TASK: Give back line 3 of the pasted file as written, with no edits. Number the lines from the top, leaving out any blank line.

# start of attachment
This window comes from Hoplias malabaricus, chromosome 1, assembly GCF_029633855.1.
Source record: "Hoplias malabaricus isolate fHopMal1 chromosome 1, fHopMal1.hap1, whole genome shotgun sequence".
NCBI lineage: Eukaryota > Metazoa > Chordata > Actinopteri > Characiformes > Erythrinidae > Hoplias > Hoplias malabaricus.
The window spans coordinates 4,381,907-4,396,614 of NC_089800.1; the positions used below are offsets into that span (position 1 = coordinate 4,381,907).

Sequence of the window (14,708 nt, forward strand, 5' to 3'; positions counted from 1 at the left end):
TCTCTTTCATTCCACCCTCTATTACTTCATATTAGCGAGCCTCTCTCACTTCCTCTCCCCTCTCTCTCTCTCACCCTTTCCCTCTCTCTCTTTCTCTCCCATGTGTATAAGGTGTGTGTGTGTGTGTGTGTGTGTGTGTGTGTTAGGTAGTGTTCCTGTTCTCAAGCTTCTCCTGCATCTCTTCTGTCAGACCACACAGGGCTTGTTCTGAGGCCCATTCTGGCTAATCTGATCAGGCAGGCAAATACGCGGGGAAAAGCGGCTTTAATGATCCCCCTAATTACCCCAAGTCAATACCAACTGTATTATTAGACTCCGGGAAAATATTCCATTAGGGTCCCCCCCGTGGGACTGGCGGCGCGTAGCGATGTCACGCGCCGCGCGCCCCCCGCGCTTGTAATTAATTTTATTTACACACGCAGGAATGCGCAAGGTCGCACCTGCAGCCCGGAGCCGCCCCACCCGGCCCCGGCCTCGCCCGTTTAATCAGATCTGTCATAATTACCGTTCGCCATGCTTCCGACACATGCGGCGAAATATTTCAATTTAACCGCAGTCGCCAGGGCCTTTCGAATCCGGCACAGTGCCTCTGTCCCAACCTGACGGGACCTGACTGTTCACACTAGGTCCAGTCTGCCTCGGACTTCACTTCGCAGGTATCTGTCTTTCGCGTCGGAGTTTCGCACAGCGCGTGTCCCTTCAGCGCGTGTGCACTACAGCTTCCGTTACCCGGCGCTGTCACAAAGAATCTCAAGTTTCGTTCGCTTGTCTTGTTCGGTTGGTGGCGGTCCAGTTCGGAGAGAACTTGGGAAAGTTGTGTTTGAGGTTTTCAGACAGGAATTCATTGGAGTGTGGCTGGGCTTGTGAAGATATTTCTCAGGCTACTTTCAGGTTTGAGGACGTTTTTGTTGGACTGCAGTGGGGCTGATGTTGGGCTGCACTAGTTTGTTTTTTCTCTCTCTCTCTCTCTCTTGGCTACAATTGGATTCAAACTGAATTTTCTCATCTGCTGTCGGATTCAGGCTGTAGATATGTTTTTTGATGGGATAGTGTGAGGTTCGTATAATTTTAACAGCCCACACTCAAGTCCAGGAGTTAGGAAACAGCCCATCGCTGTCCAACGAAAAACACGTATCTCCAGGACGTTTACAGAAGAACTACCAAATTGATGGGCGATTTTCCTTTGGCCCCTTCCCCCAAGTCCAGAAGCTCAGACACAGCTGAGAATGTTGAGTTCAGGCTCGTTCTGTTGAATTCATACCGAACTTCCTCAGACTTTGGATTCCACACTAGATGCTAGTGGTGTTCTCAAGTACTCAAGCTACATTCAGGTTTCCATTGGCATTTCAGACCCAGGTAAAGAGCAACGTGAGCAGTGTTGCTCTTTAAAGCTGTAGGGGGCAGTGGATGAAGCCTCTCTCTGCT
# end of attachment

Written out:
NCBI lineage: Eukaryota > Metazoa > Chordata > Actinopteri > Characiformes > Erythrinidae > Hoplias > Hoplias malabaricus.